Along came an organization called Footsteps that has helped them make the transition from being Orthodox to being secular – with a goal of mainstreaming them into the secular world.
This organization may have saved many lives. But they have been accused of being an anti religious organization that deliberately disabuses their ‘clients’ of any thoughts about returning to religious observance. Leaders of Footsteps deny that and say that they are not anti religious. They claim to not deal at all with religious observance at all and could not care less about it one way or another. They simply want to help people transition into a productive and positive lifestyle in the secular world that they have now chosen to live in. That the vast majority of their clients choose not to be observant is irrelevant to Footsteps.
I had in the past lamented why there was no ‘religious ‘Footsteps’ that could convince these young people that there is another way where they could ‘have it all’. They could be observant and participate in much of the culture legitimately - without violating Halacha (unlike what they have been indoctrinated to believe by their former communities). One such organization was founded by one of my heroes, Allison Josephs. It is called ‘Makom’ and is designed to do exactly what I just described: offer an alternative lifestyle that will give them much of what they desired but were denied in the past.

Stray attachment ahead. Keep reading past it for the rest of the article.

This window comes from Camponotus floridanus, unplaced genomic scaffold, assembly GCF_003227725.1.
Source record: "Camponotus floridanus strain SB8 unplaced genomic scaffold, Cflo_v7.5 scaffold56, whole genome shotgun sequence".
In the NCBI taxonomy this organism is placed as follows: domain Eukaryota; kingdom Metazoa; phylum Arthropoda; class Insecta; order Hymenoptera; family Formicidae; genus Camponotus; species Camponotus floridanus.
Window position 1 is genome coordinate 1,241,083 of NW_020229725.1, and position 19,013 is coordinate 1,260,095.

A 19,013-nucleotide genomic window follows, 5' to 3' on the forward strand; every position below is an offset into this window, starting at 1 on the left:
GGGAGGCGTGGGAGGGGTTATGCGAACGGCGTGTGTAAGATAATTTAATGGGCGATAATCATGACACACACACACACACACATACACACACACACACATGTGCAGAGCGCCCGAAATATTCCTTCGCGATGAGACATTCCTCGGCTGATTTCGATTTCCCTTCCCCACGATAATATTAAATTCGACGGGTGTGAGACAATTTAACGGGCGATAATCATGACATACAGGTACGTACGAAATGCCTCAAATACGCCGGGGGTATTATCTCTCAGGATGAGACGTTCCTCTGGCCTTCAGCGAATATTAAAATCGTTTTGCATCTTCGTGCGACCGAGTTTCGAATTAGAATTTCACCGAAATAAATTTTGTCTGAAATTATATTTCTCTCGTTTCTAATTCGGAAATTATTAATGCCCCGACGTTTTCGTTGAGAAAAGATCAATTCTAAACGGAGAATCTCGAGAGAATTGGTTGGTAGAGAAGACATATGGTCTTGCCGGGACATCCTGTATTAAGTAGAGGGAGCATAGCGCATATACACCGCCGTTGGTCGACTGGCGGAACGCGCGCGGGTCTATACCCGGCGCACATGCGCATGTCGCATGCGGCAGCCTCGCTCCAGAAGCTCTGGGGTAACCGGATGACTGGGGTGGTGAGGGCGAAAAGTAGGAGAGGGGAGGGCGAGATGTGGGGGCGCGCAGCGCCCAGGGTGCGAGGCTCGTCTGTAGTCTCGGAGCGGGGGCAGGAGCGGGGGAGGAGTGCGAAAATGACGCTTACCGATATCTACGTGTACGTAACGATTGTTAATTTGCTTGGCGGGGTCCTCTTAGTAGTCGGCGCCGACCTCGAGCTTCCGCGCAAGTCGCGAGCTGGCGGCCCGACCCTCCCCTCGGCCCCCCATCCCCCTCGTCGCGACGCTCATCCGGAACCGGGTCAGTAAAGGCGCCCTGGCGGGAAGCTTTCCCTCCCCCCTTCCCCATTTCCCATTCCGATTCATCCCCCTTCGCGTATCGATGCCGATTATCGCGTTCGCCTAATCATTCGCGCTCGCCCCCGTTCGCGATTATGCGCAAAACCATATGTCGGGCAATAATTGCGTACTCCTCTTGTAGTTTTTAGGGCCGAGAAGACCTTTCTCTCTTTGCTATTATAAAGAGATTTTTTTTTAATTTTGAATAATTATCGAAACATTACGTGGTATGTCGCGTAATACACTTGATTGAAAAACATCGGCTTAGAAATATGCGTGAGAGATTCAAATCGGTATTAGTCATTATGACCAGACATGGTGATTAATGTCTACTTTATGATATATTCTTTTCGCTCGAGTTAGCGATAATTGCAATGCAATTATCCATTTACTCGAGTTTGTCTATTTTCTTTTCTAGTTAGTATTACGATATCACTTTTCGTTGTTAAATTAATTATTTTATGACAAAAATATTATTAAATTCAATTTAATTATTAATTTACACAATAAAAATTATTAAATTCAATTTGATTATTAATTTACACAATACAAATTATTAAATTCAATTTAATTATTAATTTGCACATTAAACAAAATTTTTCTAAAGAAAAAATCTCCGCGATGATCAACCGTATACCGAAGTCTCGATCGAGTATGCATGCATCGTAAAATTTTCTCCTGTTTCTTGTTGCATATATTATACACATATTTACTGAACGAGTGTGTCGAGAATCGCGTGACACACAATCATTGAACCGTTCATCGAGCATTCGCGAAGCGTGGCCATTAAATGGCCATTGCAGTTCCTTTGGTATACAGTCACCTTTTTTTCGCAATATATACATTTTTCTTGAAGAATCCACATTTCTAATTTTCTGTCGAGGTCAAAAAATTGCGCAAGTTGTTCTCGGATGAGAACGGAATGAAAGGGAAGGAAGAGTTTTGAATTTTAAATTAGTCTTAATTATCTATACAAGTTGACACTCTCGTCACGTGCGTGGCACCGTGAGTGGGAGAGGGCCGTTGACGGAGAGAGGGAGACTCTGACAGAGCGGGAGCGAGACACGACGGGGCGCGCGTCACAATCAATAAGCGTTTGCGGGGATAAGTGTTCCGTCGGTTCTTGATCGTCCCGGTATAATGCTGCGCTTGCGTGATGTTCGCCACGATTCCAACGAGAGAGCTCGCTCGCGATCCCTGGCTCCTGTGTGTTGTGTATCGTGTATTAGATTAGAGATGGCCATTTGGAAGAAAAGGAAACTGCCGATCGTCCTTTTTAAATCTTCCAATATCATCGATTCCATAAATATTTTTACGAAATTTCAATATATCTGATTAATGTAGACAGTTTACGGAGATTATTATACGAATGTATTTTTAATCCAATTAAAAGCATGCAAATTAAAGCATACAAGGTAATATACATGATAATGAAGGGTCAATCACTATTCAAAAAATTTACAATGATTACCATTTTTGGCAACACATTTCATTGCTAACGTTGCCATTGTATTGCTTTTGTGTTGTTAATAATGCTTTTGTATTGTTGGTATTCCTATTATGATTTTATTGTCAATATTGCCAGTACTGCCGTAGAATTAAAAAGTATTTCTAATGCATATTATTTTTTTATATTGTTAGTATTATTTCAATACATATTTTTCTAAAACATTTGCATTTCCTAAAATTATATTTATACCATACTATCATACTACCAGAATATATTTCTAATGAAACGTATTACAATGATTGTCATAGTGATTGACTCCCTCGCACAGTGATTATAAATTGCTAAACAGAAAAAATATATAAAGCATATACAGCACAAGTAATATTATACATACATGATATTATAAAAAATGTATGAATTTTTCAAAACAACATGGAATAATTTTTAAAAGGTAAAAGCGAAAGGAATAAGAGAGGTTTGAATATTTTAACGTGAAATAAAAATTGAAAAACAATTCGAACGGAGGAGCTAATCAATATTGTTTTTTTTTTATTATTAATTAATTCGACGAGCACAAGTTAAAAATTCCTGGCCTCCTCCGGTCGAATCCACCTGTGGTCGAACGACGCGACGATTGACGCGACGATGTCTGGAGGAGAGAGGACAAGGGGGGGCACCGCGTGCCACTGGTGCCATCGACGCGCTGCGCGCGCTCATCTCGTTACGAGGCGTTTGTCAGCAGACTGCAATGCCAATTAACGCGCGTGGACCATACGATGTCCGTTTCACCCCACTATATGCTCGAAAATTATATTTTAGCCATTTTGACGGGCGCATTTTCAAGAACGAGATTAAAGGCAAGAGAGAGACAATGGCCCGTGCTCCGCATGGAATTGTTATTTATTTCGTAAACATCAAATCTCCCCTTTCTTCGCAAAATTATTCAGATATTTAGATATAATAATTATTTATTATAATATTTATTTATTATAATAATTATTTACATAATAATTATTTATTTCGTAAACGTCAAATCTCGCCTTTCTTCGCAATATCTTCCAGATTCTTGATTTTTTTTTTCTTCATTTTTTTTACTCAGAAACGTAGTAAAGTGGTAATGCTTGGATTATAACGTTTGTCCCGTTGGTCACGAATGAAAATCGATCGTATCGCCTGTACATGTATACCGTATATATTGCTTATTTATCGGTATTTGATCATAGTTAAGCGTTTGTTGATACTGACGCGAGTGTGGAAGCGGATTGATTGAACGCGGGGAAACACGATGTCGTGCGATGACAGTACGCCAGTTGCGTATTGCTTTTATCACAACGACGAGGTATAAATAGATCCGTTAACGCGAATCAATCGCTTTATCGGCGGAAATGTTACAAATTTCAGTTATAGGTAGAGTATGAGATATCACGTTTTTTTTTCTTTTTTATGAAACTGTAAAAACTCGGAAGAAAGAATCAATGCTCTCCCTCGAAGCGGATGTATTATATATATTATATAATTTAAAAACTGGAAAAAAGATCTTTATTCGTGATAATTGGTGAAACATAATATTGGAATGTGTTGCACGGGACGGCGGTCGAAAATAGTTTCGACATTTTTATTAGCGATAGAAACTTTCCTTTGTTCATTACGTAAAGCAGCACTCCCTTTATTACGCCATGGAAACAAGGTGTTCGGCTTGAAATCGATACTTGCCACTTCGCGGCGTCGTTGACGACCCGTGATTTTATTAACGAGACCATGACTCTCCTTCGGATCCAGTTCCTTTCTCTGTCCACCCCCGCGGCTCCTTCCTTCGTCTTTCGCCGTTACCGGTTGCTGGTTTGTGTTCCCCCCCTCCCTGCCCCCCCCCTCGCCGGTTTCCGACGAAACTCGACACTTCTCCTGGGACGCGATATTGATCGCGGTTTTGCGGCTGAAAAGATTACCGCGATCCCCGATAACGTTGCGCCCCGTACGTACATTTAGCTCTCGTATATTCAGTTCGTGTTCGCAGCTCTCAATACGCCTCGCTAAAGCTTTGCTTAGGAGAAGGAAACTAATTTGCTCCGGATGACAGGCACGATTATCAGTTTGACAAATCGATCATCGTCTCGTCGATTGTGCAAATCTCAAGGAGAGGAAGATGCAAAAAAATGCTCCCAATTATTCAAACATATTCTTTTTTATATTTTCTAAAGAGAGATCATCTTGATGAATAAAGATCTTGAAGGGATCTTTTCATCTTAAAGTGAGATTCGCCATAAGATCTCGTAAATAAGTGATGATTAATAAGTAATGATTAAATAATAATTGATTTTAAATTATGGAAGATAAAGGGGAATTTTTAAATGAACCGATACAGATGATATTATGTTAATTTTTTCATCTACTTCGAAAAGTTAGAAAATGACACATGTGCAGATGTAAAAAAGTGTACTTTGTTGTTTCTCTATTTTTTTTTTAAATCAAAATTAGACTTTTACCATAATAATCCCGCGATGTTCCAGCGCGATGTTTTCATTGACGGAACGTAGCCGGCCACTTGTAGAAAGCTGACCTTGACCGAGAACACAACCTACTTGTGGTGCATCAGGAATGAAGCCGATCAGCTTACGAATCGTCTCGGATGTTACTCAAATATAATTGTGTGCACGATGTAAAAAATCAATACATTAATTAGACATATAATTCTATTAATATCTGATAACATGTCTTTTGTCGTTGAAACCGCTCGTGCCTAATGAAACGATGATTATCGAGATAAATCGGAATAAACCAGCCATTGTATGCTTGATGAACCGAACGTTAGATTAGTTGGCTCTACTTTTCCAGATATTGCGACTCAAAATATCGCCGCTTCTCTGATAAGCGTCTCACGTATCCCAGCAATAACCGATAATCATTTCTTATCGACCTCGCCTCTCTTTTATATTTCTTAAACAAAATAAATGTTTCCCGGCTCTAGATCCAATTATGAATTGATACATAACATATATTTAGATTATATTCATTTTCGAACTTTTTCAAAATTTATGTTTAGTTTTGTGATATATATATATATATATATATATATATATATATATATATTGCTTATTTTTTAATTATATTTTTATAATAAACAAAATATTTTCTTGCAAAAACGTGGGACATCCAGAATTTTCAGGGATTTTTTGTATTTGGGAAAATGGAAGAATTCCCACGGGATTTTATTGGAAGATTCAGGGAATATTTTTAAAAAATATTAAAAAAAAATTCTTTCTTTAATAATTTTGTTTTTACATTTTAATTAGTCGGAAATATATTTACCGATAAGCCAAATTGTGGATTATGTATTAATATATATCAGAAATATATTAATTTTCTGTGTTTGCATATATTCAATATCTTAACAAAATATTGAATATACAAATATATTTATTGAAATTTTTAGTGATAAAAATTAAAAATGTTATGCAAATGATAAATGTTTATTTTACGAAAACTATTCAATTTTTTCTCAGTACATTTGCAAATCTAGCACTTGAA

Now there is another initiative that isgeared toward Chabad and is located near Crown Heights. Moishe House, once geared toward reaching out to secular Jews has been re-tooled to reach out to OTDs. And as if to corroborate Footsteps own narrative about not being anti religious, they have partnered up with them. From the Jewish Week: